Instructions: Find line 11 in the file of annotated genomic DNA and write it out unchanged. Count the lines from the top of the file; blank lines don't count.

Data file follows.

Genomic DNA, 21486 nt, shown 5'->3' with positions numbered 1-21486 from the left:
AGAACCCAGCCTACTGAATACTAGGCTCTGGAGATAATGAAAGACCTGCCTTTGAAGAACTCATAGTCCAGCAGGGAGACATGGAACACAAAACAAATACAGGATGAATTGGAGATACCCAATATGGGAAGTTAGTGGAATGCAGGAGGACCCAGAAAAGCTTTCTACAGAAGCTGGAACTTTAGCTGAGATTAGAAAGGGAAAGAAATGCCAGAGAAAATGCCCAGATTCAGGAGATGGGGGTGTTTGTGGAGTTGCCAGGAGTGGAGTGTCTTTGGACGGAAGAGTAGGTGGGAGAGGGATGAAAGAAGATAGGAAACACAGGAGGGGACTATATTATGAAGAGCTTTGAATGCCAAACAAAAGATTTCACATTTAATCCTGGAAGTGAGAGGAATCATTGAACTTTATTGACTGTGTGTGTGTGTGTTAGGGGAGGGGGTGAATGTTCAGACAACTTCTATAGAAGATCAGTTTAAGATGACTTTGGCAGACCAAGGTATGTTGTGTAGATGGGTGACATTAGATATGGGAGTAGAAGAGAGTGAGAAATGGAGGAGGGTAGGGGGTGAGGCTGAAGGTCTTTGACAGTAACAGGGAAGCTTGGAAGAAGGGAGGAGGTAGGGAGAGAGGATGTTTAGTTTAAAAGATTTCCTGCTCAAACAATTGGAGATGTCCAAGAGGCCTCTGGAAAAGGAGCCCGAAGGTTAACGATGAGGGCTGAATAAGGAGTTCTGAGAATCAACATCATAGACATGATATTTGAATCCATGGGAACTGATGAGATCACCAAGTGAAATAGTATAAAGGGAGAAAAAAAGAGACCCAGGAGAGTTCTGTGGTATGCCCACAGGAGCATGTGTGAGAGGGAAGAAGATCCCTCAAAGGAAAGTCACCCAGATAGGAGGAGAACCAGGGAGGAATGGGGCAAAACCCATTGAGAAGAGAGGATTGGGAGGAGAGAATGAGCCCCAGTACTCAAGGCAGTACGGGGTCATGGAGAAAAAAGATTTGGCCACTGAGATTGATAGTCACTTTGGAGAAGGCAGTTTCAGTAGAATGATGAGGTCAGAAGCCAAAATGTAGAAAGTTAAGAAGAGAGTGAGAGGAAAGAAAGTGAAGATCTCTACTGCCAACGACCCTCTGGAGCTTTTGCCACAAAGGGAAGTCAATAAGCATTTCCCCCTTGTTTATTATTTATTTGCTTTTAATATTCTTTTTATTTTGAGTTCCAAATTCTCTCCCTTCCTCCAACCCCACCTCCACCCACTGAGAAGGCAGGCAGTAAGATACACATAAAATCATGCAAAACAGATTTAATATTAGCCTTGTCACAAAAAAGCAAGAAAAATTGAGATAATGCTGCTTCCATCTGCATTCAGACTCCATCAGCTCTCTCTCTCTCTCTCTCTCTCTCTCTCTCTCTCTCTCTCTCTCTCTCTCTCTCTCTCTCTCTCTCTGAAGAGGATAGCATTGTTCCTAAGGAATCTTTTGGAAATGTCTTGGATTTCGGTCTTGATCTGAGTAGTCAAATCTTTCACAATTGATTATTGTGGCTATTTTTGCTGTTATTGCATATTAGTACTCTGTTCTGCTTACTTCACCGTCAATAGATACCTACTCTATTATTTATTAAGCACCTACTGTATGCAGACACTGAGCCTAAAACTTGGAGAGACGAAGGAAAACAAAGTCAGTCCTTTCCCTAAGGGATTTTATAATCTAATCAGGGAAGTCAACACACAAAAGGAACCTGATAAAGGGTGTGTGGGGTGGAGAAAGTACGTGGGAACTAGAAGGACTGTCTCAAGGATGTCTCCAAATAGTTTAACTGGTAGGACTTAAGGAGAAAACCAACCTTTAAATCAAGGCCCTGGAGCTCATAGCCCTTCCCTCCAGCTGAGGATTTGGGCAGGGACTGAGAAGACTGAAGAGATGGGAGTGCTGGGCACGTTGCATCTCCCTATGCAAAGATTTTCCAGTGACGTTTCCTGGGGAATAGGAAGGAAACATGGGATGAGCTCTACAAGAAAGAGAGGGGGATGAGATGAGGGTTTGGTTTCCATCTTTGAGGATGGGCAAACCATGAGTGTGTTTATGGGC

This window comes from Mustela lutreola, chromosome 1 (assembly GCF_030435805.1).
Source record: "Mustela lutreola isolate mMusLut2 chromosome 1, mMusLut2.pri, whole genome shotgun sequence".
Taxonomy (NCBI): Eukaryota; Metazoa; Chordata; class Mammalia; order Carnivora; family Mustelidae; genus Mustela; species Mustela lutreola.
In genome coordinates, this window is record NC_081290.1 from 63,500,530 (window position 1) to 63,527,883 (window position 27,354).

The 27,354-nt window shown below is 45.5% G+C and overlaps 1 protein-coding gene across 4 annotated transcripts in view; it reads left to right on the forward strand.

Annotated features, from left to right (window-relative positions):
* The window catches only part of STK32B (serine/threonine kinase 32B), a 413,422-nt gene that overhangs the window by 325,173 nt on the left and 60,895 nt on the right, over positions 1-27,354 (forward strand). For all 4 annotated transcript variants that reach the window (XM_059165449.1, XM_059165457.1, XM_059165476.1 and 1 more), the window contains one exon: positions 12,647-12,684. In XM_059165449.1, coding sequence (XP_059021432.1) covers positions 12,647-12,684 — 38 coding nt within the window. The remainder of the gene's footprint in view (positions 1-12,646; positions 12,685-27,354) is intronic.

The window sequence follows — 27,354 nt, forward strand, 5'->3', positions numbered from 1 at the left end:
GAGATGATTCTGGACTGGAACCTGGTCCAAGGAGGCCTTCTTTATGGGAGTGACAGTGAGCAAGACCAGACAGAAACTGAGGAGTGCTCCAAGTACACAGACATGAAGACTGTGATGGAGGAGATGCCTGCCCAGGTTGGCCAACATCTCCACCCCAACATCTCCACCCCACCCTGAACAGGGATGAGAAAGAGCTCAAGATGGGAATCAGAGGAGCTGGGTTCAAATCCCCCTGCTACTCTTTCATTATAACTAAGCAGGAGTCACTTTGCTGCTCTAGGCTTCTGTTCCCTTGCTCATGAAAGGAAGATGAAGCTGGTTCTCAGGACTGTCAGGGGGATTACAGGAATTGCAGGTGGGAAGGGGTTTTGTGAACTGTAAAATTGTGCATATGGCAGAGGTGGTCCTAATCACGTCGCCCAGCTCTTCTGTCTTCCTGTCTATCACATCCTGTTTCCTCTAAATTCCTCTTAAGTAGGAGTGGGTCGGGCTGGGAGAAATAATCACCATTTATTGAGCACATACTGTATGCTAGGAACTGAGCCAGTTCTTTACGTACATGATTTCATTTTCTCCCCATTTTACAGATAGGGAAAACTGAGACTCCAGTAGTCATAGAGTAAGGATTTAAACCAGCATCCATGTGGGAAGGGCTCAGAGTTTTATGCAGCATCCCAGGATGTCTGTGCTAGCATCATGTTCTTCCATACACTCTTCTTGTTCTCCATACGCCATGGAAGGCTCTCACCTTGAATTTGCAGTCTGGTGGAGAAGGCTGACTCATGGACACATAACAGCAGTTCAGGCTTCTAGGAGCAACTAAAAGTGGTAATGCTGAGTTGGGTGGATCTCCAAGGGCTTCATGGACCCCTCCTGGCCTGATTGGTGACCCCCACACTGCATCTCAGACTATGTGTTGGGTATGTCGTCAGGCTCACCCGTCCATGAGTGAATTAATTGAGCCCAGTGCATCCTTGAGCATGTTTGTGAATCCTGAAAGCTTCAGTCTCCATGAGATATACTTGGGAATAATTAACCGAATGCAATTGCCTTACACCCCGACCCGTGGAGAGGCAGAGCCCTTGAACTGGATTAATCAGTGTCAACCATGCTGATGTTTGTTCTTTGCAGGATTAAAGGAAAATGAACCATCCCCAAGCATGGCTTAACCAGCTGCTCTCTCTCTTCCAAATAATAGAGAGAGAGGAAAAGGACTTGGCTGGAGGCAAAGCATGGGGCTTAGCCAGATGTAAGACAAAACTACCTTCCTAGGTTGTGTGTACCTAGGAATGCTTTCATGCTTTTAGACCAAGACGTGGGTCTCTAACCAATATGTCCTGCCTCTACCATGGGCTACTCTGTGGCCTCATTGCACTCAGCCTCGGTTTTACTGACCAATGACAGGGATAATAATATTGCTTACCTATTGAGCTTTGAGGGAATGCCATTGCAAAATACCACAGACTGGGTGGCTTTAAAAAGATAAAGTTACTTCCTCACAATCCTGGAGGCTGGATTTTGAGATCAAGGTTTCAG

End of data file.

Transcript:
GAGATGATTCTGGACTGGAACCTGGTCCAAGGAGGCCTTCTTTATGGGAGTGACAGTGAGCAAGACCAGACAGAAACTGAGGAGTGCTCCAAGTACACAGACATGAAGACTGTGATGGAGGAGATGCCTGCCCAGGTTGGCCAACATCTCCACCCCAACATCTCCACCCCACCCTGAACAGGGATGAGAAAGAGCTCAAGATGGGAATCAGAGGAGCTGGGTTCAAATCCCCCTGCTACTCTTTCATTATAACTAAGCAGGAGTCACTTTGCTGCTCTAGGCTTCTGTTCCCTTGCTCATGAAAGGAAGATGAAGCTGGTTCTCAGGACTGTCAGGGGGATTACAGGAATTGCAGGTGGGAAGGGGTTTTGTGAACTGTAAAATTGTGCATATGGCAGAGGTGGTCCTAATCACGTCGCCCAGCTCTTCTGTCTTCCTGTCTATCACATCCTGTTTCCTCTAAATTCCTCTTAAGTAGGAGTGGGTCGGGCTGGGAGAAATAATCACCATTTATTGAGCACATACTGTATGCTAGGAACTGAGCCAGTTCTTTACGTACATGATTTCATTTTCTCCCCATTTTACAGATAGGGAAAACTGAGACTCCAGTAGTCATAGAGTAAGGATTTAAACCAGCATCCATGTGGGAAGGGCTCAGAGTTTTATGCAGCATCCCAGGATGTCTGTGCTAGCATCATGTTCTTCCATACACTCTTCTTGTTCTCCATACGCCATGGAAGGCTCTCACCTTGAATTTGCAGTCTGGTGGAGAAGGCTGACTCATGGACACATAACAGCAGTTCAGGCTTCTAGGAGCAACTAAAAGTGGTAATGCTGAGTTGGGTGGATCTCCAAGGGCTTCATGGACCCCTCCTGGCCTGATTGGTGACCCCCACACTGCATCTCAGACTATGTGTTGGGTATGTCGTCAGGCTCACCCGTCCATGAGTGAATTAATTGAGCCCAGTGCATCCTTGAGCATGTTTGTGAATCCTGAAAGCTTCAGTCTCCATGAGATATACTTGGGAATAATTAACCGAATGCAATTGCCTTACACCCCGACCCGTGGAGAGGCAGAGCCCTTGAACTGGATTAATCAGTGTCAACCATGCTGATGTTTGTTCTTTGCAGGATTAAAGGAAAATGAACCATCCCCAAGCATGGCTTAACCAGCTGCTCTCTCTCTTCCAAATAATAGAGAGAGAGGAAAAGGACTTGGCTGGAGGCAAAGCATGGGGCTTAGCCAGATGTAAGACAAAACTACCTTCCTAGGTTGTGTGTACCTAGGAATGCTTTCATGCTTTTAGACCAAGACGTGGGTCTCTAACCAATATGTCCTGCCTCTACCATGGGCTACTCTGTGGCCTCATTGCACTCAGCCTCGGTTTTACTGACCAATGACAGGGATAATAATATTGCTTACCTATTGAGCTTTGAGGGAATGCCATTGCAAAATACCACAGACTGGGTGGCTTTAAAAAGATAAAGTTACTTCCTCACAATCCTGGAGGCTGGATTTTGAGATCAAGGTTTCAG